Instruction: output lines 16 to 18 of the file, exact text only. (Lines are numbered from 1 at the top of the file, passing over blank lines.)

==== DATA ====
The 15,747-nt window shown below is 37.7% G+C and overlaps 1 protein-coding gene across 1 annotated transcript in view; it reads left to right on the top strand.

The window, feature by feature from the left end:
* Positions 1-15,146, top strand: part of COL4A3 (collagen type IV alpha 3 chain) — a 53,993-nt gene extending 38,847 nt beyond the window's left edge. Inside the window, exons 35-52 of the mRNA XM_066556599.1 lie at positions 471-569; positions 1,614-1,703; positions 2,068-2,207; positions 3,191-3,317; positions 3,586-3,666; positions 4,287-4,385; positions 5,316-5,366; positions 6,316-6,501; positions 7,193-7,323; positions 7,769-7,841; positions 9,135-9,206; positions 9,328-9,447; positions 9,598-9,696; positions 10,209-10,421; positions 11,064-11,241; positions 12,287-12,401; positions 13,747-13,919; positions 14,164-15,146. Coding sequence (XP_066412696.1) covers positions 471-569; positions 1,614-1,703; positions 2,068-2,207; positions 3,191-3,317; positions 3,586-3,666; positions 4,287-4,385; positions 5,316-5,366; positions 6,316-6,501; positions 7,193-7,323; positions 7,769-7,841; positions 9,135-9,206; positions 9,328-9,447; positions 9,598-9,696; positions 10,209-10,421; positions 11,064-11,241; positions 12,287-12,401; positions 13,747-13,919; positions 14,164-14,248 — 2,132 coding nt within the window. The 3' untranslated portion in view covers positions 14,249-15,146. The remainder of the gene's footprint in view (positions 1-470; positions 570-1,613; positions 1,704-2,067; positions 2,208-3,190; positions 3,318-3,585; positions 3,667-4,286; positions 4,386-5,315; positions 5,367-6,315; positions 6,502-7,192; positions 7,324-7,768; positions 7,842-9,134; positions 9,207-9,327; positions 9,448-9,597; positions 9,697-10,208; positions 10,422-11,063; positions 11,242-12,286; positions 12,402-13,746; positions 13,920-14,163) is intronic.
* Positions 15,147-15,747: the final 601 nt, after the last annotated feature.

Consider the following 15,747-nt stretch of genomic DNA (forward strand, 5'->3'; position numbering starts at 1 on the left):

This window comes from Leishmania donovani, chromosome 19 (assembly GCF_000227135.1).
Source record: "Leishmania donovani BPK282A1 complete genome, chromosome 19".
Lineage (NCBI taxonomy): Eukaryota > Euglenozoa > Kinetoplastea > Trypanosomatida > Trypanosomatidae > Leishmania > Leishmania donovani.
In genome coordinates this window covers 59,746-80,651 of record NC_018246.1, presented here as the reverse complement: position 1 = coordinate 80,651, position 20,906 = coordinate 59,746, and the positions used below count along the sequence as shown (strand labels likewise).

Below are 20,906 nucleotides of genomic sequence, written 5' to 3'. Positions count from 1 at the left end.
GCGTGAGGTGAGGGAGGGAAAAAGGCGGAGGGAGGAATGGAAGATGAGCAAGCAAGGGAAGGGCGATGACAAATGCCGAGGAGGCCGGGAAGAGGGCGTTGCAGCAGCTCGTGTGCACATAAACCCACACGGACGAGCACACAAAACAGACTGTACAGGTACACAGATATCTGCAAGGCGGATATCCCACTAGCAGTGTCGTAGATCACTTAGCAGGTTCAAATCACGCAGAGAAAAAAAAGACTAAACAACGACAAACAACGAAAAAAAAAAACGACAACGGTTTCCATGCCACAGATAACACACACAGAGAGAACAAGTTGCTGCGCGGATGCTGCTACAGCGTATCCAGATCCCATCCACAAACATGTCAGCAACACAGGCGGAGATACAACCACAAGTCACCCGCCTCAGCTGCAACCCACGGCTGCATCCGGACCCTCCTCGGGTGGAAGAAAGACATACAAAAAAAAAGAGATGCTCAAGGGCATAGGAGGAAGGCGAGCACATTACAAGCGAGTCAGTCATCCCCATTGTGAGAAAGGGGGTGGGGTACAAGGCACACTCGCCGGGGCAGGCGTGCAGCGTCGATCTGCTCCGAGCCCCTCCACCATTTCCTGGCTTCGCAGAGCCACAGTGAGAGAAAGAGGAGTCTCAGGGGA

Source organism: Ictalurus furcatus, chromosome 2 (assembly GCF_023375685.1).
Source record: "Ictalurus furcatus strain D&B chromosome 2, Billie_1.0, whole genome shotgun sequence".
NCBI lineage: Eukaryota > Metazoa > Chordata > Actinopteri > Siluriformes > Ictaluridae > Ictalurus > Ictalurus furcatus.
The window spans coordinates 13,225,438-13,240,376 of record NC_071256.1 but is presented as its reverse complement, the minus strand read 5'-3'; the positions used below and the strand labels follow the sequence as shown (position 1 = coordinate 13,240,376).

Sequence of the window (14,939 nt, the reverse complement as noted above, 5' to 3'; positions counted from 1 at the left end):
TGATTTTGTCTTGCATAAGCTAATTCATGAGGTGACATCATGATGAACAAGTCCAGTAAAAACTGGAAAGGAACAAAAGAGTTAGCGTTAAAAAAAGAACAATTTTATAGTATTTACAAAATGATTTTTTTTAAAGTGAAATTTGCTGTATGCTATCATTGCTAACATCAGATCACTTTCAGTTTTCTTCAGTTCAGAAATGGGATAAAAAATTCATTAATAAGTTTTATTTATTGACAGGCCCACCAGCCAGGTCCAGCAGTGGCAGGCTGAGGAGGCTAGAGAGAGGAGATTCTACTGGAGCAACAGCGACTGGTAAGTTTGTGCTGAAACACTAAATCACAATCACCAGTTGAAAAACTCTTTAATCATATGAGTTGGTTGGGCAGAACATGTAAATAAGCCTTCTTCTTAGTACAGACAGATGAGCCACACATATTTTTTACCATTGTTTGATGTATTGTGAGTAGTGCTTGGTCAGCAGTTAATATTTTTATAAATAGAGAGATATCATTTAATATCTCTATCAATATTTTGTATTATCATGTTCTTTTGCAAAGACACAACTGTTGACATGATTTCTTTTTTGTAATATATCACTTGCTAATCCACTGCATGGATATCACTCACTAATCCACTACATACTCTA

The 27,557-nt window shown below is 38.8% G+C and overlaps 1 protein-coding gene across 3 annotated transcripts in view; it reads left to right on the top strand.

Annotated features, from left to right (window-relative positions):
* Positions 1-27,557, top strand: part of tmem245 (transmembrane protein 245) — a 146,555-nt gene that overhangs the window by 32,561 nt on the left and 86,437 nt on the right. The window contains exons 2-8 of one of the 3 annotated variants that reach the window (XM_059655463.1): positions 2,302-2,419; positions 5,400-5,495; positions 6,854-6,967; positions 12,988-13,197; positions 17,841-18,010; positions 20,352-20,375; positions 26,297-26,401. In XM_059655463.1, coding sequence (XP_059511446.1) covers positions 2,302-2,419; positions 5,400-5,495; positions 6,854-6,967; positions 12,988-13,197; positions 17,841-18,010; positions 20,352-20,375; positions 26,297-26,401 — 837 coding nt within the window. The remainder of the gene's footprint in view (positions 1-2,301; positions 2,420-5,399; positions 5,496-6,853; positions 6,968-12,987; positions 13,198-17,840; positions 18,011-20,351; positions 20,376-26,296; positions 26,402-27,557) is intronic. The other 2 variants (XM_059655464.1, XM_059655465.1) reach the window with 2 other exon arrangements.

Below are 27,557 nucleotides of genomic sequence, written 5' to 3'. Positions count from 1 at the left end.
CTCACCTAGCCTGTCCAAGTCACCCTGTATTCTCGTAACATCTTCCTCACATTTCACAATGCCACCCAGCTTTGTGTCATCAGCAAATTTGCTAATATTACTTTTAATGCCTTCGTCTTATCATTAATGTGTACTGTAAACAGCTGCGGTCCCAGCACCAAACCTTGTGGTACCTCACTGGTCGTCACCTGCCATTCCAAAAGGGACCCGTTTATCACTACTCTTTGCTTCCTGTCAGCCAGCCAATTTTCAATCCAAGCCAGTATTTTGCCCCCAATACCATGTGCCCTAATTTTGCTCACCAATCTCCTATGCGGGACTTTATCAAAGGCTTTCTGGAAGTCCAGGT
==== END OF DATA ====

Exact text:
Sequence of the window (14,939 nt, the reverse complement as noted above, 5' to 3'; positions counted from 1 at the left end):
TGATTTTGTCTTGCATAAGCTAATTCATGAGGTGACATCATGATGAACAAGTCCAGTAAAAACTGGAAAGGAACAAAAGAGTTAGCGTTAAAAAAAGAACAATTTTATAGTATTTACAAAATGATTTTTTTTAAAGTGAAATTTGCTGTATGCTATCATTGCTAACATCAGATCACTTTCAGTTTTCTTCAGTTCAGAAATGGGATAAAAAATTCATTAATAAGTTTTATTTATTGACAGGCCCACCAGCCAGGTCCAGCAGTGGCAGGCTGAGGAGGCTAGAGAGAGGAGATTCTACTGGAGCAACAGCGACTGGTAAGTTTGTGCTGAAACACTAAATCACAATCACCAGTTGAAAAACTCTTTAATCATATGAGTTGGTTGGGCAGAACATGTAAATAAGCCTTCTTCTTAGTACAGACAGATGAGCCACACATATTTTTTACCATTGTTTGATGTATTGTGAGTAGTGCTTGGTCAGCAGTTAATATTTTTATAAATAGAGAGATATCATTTAATATCTCTATCAATATTTTGTATTATCATGTTCTTTTGCAAAGACACAACTGTTGACATGATTTCTTTTTTGTAATATATCACTTGCTAATCCACTGCATGGATATCACTCACTAATCCACTACATACTCTA

The 27,557-nt window shown below is 38.8% G+C and overlaps 1 protein-coding gene across 3 annotated transcripts in view; it reads left to right on the top strand.